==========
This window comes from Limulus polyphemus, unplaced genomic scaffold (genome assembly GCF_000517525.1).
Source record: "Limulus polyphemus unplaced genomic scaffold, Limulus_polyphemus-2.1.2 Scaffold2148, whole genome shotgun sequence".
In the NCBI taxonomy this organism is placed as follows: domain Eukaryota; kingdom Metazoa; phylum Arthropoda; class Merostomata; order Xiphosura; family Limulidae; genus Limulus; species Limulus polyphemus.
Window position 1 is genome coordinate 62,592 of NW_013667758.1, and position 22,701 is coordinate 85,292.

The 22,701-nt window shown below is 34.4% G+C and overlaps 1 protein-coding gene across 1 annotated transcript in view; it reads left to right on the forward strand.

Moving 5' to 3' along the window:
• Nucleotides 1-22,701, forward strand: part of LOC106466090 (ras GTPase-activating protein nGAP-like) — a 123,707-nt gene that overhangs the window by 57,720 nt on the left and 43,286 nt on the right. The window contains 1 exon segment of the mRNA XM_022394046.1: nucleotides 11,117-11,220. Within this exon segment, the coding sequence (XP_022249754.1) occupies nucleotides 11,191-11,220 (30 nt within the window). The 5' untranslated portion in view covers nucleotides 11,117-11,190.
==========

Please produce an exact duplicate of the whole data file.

This window comes from Limulus polyphemus, unplaced genomic scaffold (genome assembly GCF_000517525.1).
Source record: "Limulus polyphemus unplaced genomic scaffold, Limulus_polyphemus-2.1.2 Scaffold2148, whole genome shotgun sequence".
In the NCBI taxonomy this organism is placed as follows: domain Eukaryota; kingdom Metazoa; phylum Arthropoda; class Merostomata; order Xiphosura; family Limulidae; genus Limulus; species Limulus polyphemus.
Window position 1 is genome coordinate 62,592 of NW_013667758.1, and position 22,701 is coordinate 85,292.

The 22,701-nt window shown below is 34.4% G+C and overlaps 1 protein-coding gene across 1 annotated transcript in view; it reads left to right on the forward strand.

Moving 5' to 3' along the window:
• Nucleotides 1-22,701, forward strand: part of LOC106466090 (ras GTPase-activating protein nGAP-like) — a 123,707-nt gene that overhangs the window by 57,720 nt on the left and 43,286 nt on the right. The window contains 1 exon segment of the mRNA XM_022394046.1: nucleotides 11,117-11,220. Within this exon segment, the coding sequence (XP_022249754.1) occupies nucleotides 11,191-11,220 (30 nt within the window). The 5' untranslated portion in view covers nucleotides 11,117-11,190.